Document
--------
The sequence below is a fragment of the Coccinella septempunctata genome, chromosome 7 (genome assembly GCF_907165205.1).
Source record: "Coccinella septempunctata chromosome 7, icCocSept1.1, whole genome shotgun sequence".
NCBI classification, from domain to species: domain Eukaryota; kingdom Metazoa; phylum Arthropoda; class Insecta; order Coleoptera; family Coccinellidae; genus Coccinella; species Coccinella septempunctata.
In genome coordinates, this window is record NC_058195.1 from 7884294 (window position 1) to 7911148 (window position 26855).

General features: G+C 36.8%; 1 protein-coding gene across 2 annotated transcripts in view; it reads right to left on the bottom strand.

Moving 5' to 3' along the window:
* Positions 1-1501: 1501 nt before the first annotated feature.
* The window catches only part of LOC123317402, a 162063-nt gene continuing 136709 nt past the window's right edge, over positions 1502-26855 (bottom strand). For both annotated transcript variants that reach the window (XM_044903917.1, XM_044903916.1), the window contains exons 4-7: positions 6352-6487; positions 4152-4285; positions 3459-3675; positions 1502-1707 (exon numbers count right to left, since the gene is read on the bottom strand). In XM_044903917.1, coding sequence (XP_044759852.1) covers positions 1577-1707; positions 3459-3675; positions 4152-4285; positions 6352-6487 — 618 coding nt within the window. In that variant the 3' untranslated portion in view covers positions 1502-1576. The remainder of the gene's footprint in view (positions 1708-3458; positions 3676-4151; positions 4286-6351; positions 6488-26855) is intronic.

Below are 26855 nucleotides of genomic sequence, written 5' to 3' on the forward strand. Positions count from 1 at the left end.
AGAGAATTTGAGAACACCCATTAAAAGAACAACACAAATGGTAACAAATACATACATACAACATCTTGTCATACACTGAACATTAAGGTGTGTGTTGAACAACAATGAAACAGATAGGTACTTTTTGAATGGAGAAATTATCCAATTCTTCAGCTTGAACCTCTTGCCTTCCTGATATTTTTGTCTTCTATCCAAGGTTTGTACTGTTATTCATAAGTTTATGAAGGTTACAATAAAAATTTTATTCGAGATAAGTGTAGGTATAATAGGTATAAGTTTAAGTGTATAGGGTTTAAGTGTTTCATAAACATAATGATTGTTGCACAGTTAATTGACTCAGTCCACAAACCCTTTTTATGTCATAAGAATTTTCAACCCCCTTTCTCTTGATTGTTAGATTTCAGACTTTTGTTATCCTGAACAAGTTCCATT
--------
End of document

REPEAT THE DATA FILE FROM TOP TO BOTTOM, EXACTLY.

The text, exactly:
The sequence below is a fragment of the Coccinella septempunctata genome, chromosome 7 (genome assembly GCF_907165205.1).
Source record: "Coccinella septempunctata chromosome 7, icCocSept1.1, whole genome shotgun sequence".
NCBI classification, from domain to species: domain Eukaryota; kingdom Metazoa; phylum Arthropoda; class Insecta; order Coleoptera; family Coccinellidae; genus Coccinella; species Coccinella septempunctata.
In genome coordinates, this window is record NC_058195.1 from 7884294 (window position 1) to 7911148 (window position 26855).

General features: G+C 36.8%; 1 protein-coding gene across 2 annotated transcripts in view; it reads right to left on the bottom strand.

Moving 5' to 3' along the window:
* Positions 1-1501: 1501 nt before the first annotated feature.
* The window catches only part of LOC123317402, a 162063-nt gene continuing 136709 nt past the window's right edge, over positions 1502-26855 (bottom strand). For both annotated transcript variants that reach the window (XM_044903917.1, XM_044903916.1), the window contains exons 4-7: positions 6352-6487; positions 4152-4285; positions 3459-3675; positions 1502-1707 (exon numbers count right to left, since the gene is read on the bottom strand). In XM_044903917.1, coding sequence (XP_044759852.1) covers positions 1577-1707; positions 3459-3675; positions 4152-4285; positions 6352-6487 — 618 coding nt within the window. In that variant the 3' untranslated portion in view covers positions 1502-1576. The remainder of the gene's footprint in view (positions 1708-3458; positions 3676-4151; positions 4286-6351; positions 6488-26855) is intronic.

Below are 26855 nucleotides of genomic sequence, written 5' to 3' on the forward strand. Positions count from 1 at the left end.
AGAGAATTTGAGAACACCCATTAAAAGAACAACACAAATGGTAACAAATACATACATACAACATCTTGTCATACACTGAACATTAAGGTGTGTGTTGAACAACAATGAAACAGATAGGTACTTTTTGAATGGAGAAATTATCCAATTCTTCAGCTTGAACCTCTTGCCTTCCTGATATTTTTGTCTTCTATCCAAGGTTTGTACTGTTATTCATAAGTTTATGAAGGTTACAATAAAAATTTTATTCGAGATAAGTGTAGGTATAATAGGTATAAGTTTAAGTGTATAGGGTTTAAGTGTTTCATAAACATAATGATTGTTGCACAGTTAATTGACTCAGTCCACAAACCCTTTTTATGTCATAAGAATTTTCAACCCCCTTTCTCTTGATTGTTAGATTTCAGACTTTTGTTATCCTGAACAAGTTCCATT